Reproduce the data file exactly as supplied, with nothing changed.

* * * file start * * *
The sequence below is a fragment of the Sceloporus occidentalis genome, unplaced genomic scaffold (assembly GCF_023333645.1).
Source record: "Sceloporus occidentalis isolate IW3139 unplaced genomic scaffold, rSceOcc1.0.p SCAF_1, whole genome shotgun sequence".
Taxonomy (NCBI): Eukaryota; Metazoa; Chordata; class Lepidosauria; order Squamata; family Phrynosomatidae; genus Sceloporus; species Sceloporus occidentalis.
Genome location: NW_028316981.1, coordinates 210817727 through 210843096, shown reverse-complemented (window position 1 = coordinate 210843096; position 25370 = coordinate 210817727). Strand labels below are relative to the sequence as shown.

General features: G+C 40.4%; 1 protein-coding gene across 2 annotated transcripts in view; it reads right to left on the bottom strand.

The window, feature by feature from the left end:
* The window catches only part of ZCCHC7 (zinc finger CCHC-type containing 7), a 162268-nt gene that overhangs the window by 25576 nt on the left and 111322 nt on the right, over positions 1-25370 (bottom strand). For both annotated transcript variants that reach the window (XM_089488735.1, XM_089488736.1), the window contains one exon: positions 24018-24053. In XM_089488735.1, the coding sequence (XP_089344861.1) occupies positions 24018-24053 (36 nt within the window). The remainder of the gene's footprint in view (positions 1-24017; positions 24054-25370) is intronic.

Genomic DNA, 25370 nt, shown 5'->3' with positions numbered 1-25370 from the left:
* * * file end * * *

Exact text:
The sequence below is a fragment of the Sceloporus occidentalis genome, unplaced genomic scaffold (assembly GCF_023333645.1).
Source record: "Sceloporus occidentalis isolate IW3139 unplaced genomic scaffold, rSceOcc1.0.p SCAF_1, whole genome shotgun sequence".
Taxonomy (NCBI): Eukaryota; Metazoa; Chordata; class Lepidosauria; order Squamata; family Phrynosomatidae; genus Sceloporus; species Sceloporus occidentalis.
Genome location: NW_028316981.1, coordinates 210817727 through 210843096, shown reverse-complemented (window position 1 = coordinate 210843096; position 25370 = coordinate 210817727). Strand labels below are relative to the sequence as shown.

General features: G+C 40.4%; 1 protein-coding gene across 2 annotated transcripts in view; it reads right to left on the bottom strand.

The window, feature by feature from the left end:
* The window catches only part of ZCCHC7 (zinc finger CCHC-type containing 7), a 162268-nt gene that overhangs the window by 25576 nt on the left and 111322 nt on the right, over positions 1-25370 (bottom strand). For both annotated transcript variants that reach the window (XM_089488735.1, XM_089488736.1), the window contains one exon: positions 24018-24053. In XM_089488735.1, the coding sequence (XP_089344861.1) occupies positions 24018-24053 (36 nt within the window). The remainder of the gene's footprint in view (positions 1-24017; positions 24054-25370) is intronic.

Genomic DNA, 25370 nt, shown 5'->3' with positions numbered 1-25370 from the left: